CNS Canada — With Midwestern harvest operations nearing completion for the year, rangebound U.S. grain and oilseed markets are looking for fresh news to provide direction.
Soybean, corn and wheat futures all remain stuck in relatively sideways trading patterns and “the only thing that will change that is an adverse situation in South American weather, which is not on the horizon, or a breakthrough on the U.S./China trade situation,” said Rich Feltes, of RJ O’Brien in Chicago.
Many participants remain skeptical about whether anything would happen on trade quickly, Feltes said.
However, even if something does happen to spark a rally, the upside would be limited in soybeans due to large amounts of South American and U.S. hedges waiting above the market.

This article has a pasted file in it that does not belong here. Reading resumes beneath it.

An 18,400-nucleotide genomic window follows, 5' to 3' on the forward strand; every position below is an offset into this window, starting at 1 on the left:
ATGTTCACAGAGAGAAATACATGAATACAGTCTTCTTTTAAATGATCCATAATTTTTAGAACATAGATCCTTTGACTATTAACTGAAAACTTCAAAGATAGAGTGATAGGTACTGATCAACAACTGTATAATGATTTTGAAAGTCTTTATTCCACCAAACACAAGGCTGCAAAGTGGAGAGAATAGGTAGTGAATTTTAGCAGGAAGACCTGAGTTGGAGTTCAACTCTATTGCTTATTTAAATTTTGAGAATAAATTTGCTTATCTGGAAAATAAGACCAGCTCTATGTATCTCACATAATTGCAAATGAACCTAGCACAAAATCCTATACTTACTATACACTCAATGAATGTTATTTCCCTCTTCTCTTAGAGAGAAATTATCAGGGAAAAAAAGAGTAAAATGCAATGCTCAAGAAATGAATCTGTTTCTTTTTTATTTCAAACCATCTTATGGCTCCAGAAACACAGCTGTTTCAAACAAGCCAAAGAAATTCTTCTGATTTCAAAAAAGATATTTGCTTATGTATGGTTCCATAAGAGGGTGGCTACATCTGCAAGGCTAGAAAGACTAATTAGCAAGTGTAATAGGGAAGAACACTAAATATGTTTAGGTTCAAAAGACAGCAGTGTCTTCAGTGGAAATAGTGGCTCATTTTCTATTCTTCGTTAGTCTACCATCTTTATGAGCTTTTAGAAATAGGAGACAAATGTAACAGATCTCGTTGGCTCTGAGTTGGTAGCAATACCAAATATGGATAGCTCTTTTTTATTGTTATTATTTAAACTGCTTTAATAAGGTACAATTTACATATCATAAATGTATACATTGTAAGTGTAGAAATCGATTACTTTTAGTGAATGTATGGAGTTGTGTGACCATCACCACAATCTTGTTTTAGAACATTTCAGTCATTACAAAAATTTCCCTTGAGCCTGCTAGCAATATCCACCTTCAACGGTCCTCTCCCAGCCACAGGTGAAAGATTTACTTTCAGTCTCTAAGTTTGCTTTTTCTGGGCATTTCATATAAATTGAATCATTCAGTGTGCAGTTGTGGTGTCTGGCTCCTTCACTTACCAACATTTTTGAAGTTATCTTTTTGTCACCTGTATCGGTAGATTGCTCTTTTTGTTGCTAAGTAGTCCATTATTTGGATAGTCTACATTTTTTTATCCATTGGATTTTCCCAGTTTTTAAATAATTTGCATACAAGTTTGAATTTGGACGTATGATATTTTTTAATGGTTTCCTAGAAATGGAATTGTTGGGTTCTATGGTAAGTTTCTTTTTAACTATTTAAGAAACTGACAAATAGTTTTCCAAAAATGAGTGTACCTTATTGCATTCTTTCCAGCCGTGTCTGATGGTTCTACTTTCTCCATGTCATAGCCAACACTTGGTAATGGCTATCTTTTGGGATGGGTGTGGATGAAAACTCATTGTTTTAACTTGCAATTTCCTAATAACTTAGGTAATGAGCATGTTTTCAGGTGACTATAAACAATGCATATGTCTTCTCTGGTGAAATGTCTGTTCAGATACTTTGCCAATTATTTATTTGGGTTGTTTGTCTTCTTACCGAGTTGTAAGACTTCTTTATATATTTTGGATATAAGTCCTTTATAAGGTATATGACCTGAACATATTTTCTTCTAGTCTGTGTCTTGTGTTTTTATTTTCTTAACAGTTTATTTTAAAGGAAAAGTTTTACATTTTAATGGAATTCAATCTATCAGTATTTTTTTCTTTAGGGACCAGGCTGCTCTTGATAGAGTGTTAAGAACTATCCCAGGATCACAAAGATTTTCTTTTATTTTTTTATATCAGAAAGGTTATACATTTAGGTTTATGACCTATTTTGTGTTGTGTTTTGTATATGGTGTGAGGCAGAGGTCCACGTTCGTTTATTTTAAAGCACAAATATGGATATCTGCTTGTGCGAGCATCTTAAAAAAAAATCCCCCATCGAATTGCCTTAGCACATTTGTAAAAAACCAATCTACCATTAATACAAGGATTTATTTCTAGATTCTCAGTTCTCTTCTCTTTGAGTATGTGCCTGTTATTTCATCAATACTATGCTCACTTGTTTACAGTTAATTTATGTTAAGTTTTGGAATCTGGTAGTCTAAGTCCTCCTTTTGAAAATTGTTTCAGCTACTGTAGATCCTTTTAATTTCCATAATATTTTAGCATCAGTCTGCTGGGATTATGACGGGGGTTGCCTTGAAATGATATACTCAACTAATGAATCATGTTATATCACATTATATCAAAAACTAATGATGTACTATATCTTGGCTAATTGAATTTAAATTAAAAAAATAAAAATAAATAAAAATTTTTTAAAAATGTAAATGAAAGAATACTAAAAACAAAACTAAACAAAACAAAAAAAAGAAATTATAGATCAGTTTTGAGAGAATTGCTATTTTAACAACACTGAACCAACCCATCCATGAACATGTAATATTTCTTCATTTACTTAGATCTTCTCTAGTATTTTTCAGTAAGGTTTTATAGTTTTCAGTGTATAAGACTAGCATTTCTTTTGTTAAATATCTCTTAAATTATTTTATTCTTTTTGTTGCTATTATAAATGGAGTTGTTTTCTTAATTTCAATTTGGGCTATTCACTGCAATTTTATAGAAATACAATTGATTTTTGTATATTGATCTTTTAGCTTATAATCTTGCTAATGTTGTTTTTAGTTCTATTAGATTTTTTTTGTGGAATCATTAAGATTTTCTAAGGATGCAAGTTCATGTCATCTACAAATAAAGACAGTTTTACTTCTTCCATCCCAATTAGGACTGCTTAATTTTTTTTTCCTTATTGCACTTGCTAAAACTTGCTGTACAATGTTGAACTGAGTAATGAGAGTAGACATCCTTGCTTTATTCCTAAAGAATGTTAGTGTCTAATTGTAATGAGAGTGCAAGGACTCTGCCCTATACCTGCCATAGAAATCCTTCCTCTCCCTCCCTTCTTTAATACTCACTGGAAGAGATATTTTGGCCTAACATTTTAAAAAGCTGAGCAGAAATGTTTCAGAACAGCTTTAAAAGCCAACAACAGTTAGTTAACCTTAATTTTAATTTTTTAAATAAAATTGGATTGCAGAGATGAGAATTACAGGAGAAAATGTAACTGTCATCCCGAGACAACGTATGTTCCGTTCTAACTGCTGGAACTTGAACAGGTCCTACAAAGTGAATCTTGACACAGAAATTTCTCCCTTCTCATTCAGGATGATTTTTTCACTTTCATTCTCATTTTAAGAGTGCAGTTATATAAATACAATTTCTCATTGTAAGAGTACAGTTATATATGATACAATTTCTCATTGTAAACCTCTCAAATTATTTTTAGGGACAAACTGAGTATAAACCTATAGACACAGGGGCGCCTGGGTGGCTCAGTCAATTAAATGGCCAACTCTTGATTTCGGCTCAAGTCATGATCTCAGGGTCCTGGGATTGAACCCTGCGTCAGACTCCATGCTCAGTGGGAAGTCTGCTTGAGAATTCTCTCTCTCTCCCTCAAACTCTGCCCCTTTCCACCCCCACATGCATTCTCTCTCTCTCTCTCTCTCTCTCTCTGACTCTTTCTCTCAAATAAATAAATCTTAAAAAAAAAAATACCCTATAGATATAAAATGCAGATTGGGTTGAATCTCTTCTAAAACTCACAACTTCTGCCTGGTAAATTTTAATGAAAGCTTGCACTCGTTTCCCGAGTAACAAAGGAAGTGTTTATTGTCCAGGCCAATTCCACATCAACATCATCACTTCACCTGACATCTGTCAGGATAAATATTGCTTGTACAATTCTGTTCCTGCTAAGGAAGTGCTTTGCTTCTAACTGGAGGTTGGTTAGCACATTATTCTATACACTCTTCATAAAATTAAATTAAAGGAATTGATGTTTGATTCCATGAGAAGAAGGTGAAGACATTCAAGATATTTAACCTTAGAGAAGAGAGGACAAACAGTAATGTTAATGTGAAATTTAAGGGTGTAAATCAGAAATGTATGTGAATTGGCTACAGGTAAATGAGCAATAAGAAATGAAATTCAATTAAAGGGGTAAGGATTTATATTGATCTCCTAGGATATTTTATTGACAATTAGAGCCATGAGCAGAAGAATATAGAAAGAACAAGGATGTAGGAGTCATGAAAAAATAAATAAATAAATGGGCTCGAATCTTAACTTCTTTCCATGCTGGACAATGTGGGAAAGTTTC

Wheat could see some strength, according to Feltes, but traders are waiting for Russia to exhaust its exportable supplies.
“Increasingly, the market is arriving at the conclusion that China is successfully finding a way to do without U.S. soybeans,” said Feltes. The U.S. will still be filling non-China business, but China may reduce its overall need for soybeans. Questions over South American acreage increases, as global trade flows incentivize more production there, will also linger.
Losses in crude over the past month are another ominous sign for all commodity markets, said Feltes, noting people were taking risk off the table across all asset classes.
From a chart standpoint, he saw January soybeans trading in a range from $8.50 to $9 per bushel (all figures US$). December corn was hovering between $3.60 and $3.80 per bushel, and December Chicago wheat was at $4.80-$5.20 per bushel.
“We’re just stuck there trading back and forth… people are picking each other’s pockets at this time of year,” said Feltes.
— Phil Franz-Warkentin writes for Commodity News Service Canada, a Glacier FarmMedia company specializing in grain and commodity market reporting.